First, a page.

France is a very centralised country; hence, it is more inclined to use these algorithms to assign students and teachers than other countries. There has been very little involvement of researchers and economists to design these algorithms. In fact, a lot of research on this assignment mechanism comes from the U.S.. It is a branch of design mechanism theory which received a lot of visibility thanks to the Nobel prize of Alvin Roth and Lloyd Shapley in 2012. They really transformed the landscape in many dimensions:  for example, the assignment of students to school in the U.S. has been completely redesigned in many cities using these algorithms. Kidney exchanges now rely on these algorithms, and there are many new applications, such as social housing allocation.

In France, in my opinion, the main problem is the fact that there is not enough transparency about these algorithms. They exist in order to produce the best possible matching between students and schools, to try to maximize satisfaction while respecting several priority rules. The problem is that, the way the algorithms and the priority rules work are not well known. This has led many people to reject the whole idea of selecting people with algorithms because they feel that there is a black box, like a lottery, when in fact, an algorithm is just a tool.

What really matters is the way you design priorities. If you have two students who apply to a school and there is only one seat left, which student has the priority over the other is a political decision depending on which criteria you promote – students with better grades, students who live closer to the school, students with a lower social background, … This is not sufficiently explained and democratically decided. The issue today is to bring research into these algorithms, so that there are more discussions and a better understanding of the way they work.

You are currently working on a project on social mix. Why it is a topic of interest? What are your preliminary results and your analysis?

We have already said that the lack of social mobility is one of the reasons why there is so little mobility upward in France. The question is how to address this problem. We have several potential ways of doing it. We could use the  , we could redesign the school catchment area, we could also close some schools and send some students away from their original choice, like in the city center rather than in a suburban area.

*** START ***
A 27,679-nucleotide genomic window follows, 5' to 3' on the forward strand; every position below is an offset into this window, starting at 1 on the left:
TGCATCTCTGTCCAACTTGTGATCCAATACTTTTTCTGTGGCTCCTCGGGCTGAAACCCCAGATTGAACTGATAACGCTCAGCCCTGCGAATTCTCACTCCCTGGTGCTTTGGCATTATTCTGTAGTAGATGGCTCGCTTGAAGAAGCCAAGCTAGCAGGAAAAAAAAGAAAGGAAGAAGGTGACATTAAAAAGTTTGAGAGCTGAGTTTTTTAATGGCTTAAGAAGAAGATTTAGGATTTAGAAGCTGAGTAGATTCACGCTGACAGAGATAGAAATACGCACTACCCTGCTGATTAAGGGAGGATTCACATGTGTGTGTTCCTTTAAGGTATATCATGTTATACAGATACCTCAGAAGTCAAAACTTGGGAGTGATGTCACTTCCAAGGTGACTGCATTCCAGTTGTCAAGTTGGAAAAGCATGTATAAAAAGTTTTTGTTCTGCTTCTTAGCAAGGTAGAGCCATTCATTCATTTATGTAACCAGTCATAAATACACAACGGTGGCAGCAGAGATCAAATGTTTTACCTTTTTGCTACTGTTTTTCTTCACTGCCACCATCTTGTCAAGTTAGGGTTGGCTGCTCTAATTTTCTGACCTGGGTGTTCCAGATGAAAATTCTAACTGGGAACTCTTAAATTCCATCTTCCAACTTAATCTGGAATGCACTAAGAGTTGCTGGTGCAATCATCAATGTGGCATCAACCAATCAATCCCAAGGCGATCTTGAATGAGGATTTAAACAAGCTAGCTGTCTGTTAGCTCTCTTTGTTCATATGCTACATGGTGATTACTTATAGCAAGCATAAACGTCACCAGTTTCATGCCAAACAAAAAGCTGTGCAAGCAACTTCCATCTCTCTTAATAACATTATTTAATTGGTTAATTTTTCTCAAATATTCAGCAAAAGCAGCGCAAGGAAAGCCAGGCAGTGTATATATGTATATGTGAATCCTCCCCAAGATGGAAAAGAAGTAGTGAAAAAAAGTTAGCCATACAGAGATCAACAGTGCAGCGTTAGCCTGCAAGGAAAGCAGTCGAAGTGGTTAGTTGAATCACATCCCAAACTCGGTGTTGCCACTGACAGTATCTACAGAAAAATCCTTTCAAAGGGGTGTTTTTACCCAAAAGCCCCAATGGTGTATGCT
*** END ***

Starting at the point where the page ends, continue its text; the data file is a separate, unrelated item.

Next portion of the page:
We do not have many empirical results telling us in which case we should use this or that tool nor do we know the actual effect of some tools on segregation. Moreover, these effects are mitigated by the behavior of the parents: if they decide to send their child to a private school, we might not get as much social mix as we initially wanted. Therefore, we are trying to evaluate different ways to assign students to school in order to create social mix and evaluate their effect. To do so, we are using several experiments that were launched across the country, and we try to compare the effect of these experiments on social mix.

The reason why we want to increase social mix is because we believe it is going to reduce inequalities. We are interested in the effect of social mixing on both students’ performance and their non cognitive aptitudes: their self-confidence, their social fatalism and the way they perceive others – the perception of difference. What we are trying to use here is the fact that, in some experiments, even if we found a large effect on social mix,

We try to evaluate this through surveys that are conducted in schools. We are now proceeding in the second wave; two other waves  are coming. What we try to evaluate is how does the change of the school social composition individually affect the students through their performance in school and their non-cognitive outcomes. If we look at the literature, there is no evidence of this, especially on the non-cognitive aptitudes, because we cannot really measure it with administrative data. We need to go to the schools and directly ask students some questions. That is our contribution to the literature: trying to answer one of these questions.

Finally, what results in your research were you surprised of?

I did not anticipate the fact that this students’ assignment mechanism would have such a big impact on the composition of schools. I started to work on these assignment mechanisms looking at several high schools in Paris. In 2013, the educational authority of Paris adopted an algorithm to replace the manual procedure. As a part of the algorithm, they created a bonus for low-income students. This bonus would increase their priority, and as a result, the social segregation in high schools in Paris went down by 30 % in only two years, which is huge. This had not been anticipated by the local education authority because they did not think that the way the bonus had been created would make that bonus so large. They did not realise that they gave almost automatically their first choice to low-income students. This completely changed the landscape of Paris, which was the most segregated area in France. This is no longer the case.